August 2018 compliance updates

By Michael Klazema on 9/10/2018

California Senate Bill 1412, regarding Expungement
This bill does not prohibit an employer from asking an applicant about, or seeking from any source information regarding a particular crime conviction of the applicant if, pursuant to the state or federal law, (1) the employer is required to obtain information regarding the particular conviction of the applicant, regardless of whether the conviction has been expunged, judicially ordered sealed, statutorily eradicated, or judicially dismissed following probation, (2) the applicant would be required to possess or use a firearm in the course of his or her employment, (3) an individual with that particular conviction is prohibited by law from holding the position sought, regardless whether the conviction has been expunged, judicially ordered sealed, statutorily eradicated, or judicially dismissed following probation, or (4) the employer is prohibited by law from hiring an applicant who has that particular conviction, regardless of whether the conviction has been expunged, judicially ordered sealed, statutorily eradicated, or judicially dismissed following probation. This bill was ordered to third reading on 8/23/2018.

Connecticut House Bill 5386, regarding Wage Equity
This bill prohibits a third party to inquire about a prospective employee’s wage and salary history before an offer of employment. This Public Act 18-8 will become effective on January 1, 2019.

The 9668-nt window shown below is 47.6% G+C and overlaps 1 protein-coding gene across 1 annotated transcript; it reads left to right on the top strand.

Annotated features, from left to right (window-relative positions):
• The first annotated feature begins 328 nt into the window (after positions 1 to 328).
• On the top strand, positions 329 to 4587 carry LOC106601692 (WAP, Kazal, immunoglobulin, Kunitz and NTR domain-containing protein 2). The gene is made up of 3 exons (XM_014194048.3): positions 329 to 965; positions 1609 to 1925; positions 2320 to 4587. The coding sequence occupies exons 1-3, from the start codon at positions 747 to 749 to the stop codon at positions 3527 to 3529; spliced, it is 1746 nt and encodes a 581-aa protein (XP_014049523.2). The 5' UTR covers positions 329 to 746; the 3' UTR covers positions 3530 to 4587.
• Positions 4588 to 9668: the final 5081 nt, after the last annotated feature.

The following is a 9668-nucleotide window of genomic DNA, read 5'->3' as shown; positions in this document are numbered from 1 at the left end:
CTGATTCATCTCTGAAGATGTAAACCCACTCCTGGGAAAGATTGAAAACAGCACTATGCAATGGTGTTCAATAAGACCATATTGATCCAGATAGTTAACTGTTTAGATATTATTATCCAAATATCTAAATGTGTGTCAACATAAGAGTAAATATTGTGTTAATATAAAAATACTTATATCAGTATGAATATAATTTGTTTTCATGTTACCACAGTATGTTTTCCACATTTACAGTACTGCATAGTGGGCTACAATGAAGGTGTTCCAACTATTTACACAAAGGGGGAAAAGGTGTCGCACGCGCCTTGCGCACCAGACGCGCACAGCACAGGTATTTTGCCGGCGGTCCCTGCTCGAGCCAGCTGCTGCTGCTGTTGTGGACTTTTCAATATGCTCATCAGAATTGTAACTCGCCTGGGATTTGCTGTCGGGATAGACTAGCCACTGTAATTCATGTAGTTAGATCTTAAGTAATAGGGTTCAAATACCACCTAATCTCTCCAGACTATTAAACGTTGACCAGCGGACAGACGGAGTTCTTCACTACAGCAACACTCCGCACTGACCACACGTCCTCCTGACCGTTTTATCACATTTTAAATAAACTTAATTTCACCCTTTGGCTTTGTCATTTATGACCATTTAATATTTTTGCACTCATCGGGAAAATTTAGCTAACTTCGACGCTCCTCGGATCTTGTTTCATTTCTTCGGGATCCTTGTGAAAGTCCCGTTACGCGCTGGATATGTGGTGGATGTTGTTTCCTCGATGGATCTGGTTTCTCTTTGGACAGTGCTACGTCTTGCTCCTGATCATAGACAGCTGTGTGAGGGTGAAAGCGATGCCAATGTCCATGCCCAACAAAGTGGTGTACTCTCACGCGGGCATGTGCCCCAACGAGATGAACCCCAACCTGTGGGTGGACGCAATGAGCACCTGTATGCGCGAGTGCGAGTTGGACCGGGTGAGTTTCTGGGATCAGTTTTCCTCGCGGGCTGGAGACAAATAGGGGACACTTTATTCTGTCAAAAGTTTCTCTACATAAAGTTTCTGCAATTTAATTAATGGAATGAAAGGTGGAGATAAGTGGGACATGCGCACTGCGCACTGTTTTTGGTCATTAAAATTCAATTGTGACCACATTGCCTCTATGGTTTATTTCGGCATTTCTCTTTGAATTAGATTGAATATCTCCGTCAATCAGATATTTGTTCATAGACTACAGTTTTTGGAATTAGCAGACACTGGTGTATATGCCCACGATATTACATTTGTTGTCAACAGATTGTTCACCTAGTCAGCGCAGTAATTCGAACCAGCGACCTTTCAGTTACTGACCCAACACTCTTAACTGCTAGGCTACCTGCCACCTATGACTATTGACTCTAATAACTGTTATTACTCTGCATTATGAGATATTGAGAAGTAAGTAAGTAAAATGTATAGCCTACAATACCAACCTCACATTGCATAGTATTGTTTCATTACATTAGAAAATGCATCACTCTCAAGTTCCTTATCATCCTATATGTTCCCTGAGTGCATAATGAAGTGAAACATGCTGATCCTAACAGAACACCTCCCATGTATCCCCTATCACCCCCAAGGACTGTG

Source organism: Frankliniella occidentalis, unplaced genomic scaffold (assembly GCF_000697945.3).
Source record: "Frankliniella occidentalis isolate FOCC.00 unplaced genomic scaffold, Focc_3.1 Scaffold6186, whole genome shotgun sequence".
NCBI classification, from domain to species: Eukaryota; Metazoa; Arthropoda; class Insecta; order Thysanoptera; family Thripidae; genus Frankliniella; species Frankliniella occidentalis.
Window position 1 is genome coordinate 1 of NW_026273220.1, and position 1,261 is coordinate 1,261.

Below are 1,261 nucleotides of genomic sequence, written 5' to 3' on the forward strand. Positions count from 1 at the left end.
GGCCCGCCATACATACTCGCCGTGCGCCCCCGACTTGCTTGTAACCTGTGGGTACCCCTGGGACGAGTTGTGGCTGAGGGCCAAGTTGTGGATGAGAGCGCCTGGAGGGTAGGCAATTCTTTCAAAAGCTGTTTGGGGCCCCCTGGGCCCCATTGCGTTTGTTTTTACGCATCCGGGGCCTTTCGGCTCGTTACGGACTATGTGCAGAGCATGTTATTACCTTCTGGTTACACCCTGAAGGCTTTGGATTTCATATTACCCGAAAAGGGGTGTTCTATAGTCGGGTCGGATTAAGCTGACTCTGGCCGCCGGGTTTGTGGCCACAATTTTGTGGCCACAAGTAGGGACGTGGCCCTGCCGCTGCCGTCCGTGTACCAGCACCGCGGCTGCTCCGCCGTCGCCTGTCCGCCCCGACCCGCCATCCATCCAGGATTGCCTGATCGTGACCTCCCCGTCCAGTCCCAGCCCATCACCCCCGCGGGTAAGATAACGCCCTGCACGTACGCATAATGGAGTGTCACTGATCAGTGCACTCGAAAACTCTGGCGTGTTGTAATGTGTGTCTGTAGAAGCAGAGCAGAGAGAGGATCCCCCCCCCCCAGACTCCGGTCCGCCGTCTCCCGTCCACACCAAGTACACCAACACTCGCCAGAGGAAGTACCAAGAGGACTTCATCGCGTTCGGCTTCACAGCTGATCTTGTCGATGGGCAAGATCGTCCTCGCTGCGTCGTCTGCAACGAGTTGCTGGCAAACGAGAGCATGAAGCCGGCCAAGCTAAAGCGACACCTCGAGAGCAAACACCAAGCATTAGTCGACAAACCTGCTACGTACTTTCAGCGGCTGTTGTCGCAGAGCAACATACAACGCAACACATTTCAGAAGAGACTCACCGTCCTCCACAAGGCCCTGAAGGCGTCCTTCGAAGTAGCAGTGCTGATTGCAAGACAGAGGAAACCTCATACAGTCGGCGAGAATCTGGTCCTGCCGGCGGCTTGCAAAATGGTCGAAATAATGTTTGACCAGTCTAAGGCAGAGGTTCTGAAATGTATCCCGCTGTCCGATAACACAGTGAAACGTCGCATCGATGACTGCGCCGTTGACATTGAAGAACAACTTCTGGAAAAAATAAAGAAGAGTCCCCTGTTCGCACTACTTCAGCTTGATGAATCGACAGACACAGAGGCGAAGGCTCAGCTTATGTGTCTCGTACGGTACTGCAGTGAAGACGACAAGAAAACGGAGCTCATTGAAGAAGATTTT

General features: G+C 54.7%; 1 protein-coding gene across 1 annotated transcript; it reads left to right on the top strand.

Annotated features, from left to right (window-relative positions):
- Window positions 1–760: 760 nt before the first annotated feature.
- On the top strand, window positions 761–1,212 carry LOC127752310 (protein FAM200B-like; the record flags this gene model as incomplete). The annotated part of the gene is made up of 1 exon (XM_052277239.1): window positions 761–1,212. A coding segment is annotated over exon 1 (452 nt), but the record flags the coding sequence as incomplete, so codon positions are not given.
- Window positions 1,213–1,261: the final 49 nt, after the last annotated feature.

Georgia Senate Bill 406, regarding Long-Term Care Background Check
This bill will enact the “Georgia Long-Term Care Background Check Program” and provide for comprehensive criminal background checks for owners, applicants for employment, and employees providing care or owning a personal care home, assisted living community, private home care provider, home health agency, hospice care, nursing home, skilled nursing facility, or an adult day care as recommended by the Georgia Council on Criminal Justice from liability Act 420 was passed on 5/8/2018 and reviewed.

Hawaii Senate Bill 2351, regarding Wage Equity
This bill prohibits prospective employers from requesting or considering a job applicant’s wage or salary history as part of an employment application process or compensation offer. The bill also prohibits enforced wage secrecy and retaliation or discrimination against employees who disclose, discuss, or inquire about their own or coworkers’ wages. Effective Date 1/1/2019 On 7/6/2018 and 7/5/2018 (Gov. Msg. No. 1209), Act 108 was amended.

Illinois House Bill 4163, regarding Wage Equity